Feel the meaning of escape on uninhabited Saria
There was a time when Saria was attached to its island-neighbour, Karpathos. A narrow and shallow channel now exists between the two, symbolic of making a far longer journey to a completely remote land.
Depending on which boat excursion you take from Karpathos, your day trip to Saria will involve soaking up the feeling of freedom on the beach and swimming in wonderfully clear water. Or, if you feel like it, hiking the island’s gorge and exploring the ruined settlements of a now uninhabited island.
Uninhabited, that is, other than the birds and other wildlife that have given Saria Natura 2000-protected status. Its craggy and quiet shoreline are a favourite resting place for the shy and increasingly rare Mediterranean monk seal.
It wasn’t always quiet though. The dome-roofed houses you’ll find in Saria’s main settlement, Palatia, belonged to Saracen pirates who plundered these shores in the 15th century, sending residents scattering. That, though, belongs to another time. Nowadays, it’s a very different feeling of escape you’ll experience.
With blue-green water, tamarisk trees and a gorge in the background, it’s impossible not to immediately unwind when you arrive at Palatia Beach. This is where you’ll spend most of your day and where the hike through the gorge begins.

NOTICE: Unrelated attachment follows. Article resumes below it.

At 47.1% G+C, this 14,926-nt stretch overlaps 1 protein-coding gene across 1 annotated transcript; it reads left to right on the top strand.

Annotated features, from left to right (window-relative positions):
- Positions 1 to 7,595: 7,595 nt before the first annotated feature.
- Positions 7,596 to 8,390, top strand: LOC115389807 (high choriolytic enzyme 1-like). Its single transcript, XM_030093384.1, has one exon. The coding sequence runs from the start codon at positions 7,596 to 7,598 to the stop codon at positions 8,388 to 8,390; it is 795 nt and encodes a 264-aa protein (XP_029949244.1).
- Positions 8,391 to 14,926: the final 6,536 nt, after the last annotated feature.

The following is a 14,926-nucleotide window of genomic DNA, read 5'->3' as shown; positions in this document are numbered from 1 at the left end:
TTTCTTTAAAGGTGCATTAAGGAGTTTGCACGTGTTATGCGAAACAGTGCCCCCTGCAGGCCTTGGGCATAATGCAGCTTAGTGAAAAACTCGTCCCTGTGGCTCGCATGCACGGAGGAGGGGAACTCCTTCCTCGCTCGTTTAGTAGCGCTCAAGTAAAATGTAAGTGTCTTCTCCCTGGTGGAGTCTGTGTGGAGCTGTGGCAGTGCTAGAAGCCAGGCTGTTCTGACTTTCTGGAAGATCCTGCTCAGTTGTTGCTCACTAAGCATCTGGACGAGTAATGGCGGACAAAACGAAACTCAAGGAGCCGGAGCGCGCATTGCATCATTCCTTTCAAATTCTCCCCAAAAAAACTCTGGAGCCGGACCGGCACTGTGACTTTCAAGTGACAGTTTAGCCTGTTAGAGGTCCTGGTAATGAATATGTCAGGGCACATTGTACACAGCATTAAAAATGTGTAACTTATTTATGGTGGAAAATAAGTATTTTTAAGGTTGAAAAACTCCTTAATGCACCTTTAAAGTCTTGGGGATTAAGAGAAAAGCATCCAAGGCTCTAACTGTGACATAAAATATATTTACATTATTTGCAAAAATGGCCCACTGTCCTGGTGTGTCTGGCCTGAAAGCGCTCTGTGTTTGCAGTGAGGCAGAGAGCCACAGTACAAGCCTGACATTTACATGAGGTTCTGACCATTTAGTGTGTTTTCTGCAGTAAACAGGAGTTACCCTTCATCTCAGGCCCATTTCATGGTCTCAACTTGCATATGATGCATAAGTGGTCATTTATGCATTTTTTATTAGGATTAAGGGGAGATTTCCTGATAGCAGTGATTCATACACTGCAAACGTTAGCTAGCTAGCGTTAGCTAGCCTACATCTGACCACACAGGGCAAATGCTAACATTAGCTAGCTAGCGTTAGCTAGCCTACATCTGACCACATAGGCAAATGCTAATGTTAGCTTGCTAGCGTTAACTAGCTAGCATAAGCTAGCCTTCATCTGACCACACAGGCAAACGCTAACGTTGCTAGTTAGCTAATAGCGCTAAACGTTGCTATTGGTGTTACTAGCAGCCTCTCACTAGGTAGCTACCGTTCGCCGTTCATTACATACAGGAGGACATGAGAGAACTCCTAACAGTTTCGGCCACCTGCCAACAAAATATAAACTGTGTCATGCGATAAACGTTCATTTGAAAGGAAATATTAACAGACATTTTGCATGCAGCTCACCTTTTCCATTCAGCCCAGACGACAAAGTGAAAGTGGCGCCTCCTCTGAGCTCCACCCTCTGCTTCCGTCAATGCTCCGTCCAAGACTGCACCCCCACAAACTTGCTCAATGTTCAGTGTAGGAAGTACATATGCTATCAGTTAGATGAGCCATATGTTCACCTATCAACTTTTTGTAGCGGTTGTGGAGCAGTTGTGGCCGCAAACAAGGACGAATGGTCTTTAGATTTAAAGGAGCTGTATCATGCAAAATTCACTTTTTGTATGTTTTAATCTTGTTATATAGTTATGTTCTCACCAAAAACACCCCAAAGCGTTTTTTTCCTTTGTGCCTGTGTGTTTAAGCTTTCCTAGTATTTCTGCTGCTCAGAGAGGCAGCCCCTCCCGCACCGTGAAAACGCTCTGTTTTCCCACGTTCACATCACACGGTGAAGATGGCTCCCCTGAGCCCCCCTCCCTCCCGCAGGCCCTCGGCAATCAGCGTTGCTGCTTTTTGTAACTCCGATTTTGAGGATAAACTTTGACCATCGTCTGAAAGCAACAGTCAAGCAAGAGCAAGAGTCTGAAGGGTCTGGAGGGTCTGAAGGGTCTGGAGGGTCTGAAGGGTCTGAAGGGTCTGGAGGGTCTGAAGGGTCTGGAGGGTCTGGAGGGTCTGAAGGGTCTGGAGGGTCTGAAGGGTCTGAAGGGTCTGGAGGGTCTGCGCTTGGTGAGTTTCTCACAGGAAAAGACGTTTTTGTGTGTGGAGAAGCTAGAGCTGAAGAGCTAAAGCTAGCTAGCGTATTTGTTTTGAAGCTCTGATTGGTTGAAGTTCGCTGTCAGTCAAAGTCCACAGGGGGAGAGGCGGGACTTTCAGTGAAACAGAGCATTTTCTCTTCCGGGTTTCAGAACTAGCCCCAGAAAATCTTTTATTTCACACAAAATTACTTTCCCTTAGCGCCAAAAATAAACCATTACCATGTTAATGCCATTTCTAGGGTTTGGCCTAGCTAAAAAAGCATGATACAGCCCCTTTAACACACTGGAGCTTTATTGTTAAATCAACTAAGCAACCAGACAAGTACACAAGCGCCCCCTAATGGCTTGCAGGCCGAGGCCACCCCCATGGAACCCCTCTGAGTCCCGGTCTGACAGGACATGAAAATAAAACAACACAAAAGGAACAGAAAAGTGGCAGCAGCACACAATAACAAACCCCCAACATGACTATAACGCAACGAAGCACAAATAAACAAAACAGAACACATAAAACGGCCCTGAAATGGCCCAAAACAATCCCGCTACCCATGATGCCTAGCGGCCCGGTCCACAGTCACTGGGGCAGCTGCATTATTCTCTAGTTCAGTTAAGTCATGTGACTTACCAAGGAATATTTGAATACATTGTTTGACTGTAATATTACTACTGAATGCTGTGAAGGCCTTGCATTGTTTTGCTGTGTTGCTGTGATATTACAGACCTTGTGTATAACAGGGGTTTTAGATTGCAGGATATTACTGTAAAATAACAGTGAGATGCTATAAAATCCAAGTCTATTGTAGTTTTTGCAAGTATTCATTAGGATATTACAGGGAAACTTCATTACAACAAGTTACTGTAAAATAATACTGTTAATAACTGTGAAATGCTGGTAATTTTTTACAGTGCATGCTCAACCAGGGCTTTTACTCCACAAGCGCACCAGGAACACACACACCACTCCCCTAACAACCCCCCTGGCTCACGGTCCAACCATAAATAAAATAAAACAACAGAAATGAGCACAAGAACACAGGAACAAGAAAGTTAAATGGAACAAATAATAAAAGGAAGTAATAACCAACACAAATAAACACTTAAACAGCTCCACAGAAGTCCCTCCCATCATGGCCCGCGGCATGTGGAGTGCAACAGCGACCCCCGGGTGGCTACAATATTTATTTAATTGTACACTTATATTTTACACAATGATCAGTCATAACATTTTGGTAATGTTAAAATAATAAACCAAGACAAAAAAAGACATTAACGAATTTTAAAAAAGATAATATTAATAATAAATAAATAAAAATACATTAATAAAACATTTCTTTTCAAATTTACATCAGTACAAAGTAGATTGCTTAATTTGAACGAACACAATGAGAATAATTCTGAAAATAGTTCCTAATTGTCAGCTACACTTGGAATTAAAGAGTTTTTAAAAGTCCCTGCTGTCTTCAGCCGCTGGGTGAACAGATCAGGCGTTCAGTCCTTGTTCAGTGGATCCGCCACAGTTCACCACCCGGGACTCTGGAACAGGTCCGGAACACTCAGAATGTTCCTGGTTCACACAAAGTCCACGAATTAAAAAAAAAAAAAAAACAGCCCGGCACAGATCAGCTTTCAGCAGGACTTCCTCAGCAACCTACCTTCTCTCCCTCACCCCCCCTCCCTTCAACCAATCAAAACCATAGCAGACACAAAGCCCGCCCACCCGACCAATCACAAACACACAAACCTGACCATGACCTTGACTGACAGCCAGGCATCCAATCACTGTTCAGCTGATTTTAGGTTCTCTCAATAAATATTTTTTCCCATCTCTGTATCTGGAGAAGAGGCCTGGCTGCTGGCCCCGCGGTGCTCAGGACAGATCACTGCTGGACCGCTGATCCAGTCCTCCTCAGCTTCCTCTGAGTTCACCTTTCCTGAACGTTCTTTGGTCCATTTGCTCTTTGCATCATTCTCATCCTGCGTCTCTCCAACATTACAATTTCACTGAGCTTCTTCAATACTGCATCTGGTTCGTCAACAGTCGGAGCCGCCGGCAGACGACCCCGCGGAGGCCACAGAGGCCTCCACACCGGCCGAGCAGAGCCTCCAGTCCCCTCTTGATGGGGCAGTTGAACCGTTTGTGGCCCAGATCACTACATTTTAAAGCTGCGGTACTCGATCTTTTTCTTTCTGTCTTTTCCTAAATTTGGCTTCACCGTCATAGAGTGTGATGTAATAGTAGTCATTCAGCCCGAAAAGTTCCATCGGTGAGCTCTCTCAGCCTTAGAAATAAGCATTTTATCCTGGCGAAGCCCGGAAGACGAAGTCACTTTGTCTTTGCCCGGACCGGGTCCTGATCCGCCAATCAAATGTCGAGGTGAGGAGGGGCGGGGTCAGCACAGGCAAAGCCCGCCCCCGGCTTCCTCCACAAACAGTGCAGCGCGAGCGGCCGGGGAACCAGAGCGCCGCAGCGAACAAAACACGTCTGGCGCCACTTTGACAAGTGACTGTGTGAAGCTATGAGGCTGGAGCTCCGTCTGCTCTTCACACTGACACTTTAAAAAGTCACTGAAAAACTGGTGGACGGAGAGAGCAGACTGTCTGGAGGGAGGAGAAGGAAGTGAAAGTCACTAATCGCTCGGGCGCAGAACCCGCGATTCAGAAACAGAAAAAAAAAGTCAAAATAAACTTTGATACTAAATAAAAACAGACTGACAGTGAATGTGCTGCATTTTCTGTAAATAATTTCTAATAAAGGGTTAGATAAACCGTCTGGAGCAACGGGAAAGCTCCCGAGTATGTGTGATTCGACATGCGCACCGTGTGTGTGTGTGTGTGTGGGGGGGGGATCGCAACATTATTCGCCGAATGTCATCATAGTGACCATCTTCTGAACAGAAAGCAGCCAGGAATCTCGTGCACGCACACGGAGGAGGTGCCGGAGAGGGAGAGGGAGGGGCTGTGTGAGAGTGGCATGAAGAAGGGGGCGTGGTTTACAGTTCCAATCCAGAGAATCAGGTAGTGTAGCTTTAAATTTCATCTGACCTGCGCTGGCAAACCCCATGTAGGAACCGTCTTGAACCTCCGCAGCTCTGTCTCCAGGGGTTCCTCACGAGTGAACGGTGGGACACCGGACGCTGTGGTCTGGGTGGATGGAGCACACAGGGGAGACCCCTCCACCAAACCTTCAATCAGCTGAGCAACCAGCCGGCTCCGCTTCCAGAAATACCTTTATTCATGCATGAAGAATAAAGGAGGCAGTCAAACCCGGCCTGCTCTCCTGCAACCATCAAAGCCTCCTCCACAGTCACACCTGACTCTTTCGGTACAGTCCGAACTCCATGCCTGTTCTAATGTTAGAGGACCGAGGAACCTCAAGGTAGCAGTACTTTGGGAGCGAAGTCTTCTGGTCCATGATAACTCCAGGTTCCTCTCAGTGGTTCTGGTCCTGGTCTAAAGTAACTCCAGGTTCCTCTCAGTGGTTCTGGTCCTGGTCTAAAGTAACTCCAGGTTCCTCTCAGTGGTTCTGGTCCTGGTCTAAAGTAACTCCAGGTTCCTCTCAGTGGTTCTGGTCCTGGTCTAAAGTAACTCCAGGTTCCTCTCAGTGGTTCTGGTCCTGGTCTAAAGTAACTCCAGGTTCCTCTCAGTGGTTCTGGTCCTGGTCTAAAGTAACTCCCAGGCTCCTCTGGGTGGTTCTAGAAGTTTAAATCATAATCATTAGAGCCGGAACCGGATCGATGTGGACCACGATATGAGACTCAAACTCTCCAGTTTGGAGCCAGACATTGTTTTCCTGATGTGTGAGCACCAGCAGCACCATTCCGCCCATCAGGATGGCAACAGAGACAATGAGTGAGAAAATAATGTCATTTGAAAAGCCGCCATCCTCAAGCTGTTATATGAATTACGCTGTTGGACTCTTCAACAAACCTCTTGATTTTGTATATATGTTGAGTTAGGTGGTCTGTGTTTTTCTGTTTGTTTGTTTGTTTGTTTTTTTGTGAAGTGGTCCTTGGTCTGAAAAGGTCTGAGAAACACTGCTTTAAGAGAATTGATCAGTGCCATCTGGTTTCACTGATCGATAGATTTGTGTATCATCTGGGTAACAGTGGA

Just up the shoreline is the even more remote Alimountas beach. Your captain may bring you here before returning to Karpathos. Or if you’ve hired a boat, split your time between the beaches.
The path through the gorge starts at the chapel of Agia Sophia, by Palatia beach. And even if you go no further, you should climb to the church of Agios Zacharias and enjoy the amazing views of the Aegean.
Palatia and Argos
Continuing the path, you eventually reach the ruined buildings of Palatia, a settlement dating from the 7th-10th centuries but believed to be the location of Nisyros, one of Karpathos’ four ancient cities. And further along, you reach the ruined buildings of Argos, once belonging to the inhabitants of Karpathos’ Olympos village, who farmed the area.
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- By boat from Pigadia (Karpathos’ main port) or Diafani (on the north coast) departing at around 10:00 and returning at 17:30-18:00.
- You could arrange a later return time if agreed with the skipper.
- Or you can hire a boat and skipper and arrange your own custom-made schedule.
- Organised boat trips run from May-September.
- The cost of group trips is €20-€30 per person, depending on whether food is included.
- Private hire will cost more.
- All boat trips are dependent on weather conditions.
The peak summer months can get busy, so if you’re able to visit in the quieter months (May-June and September) you will enjoy the experience all the more.
- The duration of your experience will depend on which excursion you choose.
- Most day trips last 7-8 hours, with the crossing from Diafani taking about 1hr.
- The hiking path on Saria is around 8km.
There are no facilities on Saria, so it’s important you're equipped with everything you need for a day in the sun:
Greece’s uninhabited islands are delicate ecosystems so please help keep them in the best possible condition and leave only your footprints.